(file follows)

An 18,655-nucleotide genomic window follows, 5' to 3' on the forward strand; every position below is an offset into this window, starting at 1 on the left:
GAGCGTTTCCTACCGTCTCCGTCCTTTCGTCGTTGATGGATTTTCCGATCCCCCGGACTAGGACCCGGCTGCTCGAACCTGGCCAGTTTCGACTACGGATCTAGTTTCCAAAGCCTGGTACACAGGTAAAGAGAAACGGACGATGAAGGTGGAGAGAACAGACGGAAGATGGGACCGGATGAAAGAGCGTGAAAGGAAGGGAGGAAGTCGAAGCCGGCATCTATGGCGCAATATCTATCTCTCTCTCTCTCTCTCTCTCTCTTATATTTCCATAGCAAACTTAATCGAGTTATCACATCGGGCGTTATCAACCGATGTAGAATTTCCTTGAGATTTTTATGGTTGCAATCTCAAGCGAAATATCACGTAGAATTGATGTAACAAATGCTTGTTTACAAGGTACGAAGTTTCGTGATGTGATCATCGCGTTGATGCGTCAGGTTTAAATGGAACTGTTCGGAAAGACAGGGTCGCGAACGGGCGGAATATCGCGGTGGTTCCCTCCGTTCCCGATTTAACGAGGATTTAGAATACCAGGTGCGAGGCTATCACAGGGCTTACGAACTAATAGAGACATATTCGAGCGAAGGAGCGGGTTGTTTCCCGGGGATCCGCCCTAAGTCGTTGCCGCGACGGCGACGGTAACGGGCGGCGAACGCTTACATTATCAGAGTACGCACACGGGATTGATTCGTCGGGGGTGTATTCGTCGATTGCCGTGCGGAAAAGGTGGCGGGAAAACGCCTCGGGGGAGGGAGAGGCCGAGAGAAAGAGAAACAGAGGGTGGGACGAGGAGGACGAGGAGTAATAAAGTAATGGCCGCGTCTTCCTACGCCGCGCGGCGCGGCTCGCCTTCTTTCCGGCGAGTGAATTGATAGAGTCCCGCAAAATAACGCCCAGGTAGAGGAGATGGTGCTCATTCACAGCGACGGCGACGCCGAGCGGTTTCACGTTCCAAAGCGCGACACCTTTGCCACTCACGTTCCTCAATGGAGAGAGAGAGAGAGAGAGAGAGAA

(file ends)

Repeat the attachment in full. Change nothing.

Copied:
An 18,655-nucleotide genomic window follows, 5' to 3' on the forward strand; every position below is an offset into this window, starting at 1 on the left:
GAGCGTTTCCTACCGTCTCCGTCCTTTCGTCGTTGATGGATTTTCCGATCCCCCGGACTAGGACCCGGCTGCTCGAACCTGGCCAGTTTCGACTACGGATCTAGTTTCCAAAGCCTGGTACACAGGTAAAGAGAAACGGACGATGAAGGTGGAGAGAACAGACGGAAGATGGGACCGGATGAAAGAGCGTGAAAGGAAGGGAGGAAGTCGAAGCCGGCATCTATGGCGCAATATCTATCTCTCTCTCTCTCTCTCTCTCTCTTATATTTCCATAGCAAACTTAATCGAGTTATCACATCGGGCGTTATCAACCGATGTAGAATTTCCTTGAGATTTTTATGGTTGCAATCTCAAGCGAAATATCACGTAGAATTGATGTAACAAATGCTTGTTTACAAGGTACGAAGTTTCGTGATGTGATCATCGCGTTGATGCGTCAGGTTTAAATGGAACTGTTCGGAAAGACAGGGTCGCGAACGGGCGGAATATCGCGGTGGTTCCCTCCGTTCCCGATTTAACGAGGATTTAGAATACCAGGTGCGAGGCTATCACAGGGCTTACGAACTAATAGAGACATATTCGAGCGAAGGAGCGGGTTGTTTCCCGGGGATCCGCCCTAAGTCGTTGCCGCGACGGCGACGGTAACGGGCGGCGAACGCTTACATTATCAGAGTACGCACACGGGATTGATTCGTCGGGGGTGTATTCGTCGATTGCCGTGCGGAAAAGGTGGCGGGAAAACGCCTCGGGGGAGGGAGAGGCCGAGAGAAAGAGAAACAGAGGGTGGGACGAGGAGGACGAGGAGTAATAAAGTAATGGCCGCGTCTTCCTACGCCGCGCGGCGCGGCTCGCCTTCTTTCCGGCGAGTGAATTGATAGAGTCCCGCAAAATAACGCCCAGGTAGAGGAGATGGTGCTCATTCACAGCGACGGCGACGCCGAGCGGTTTCACGTTCCAAAGCGCGACACCTTTGCCACTCACGTTCCTCAATGGAGAGAGAGAGAGAGAGAGAGAGAA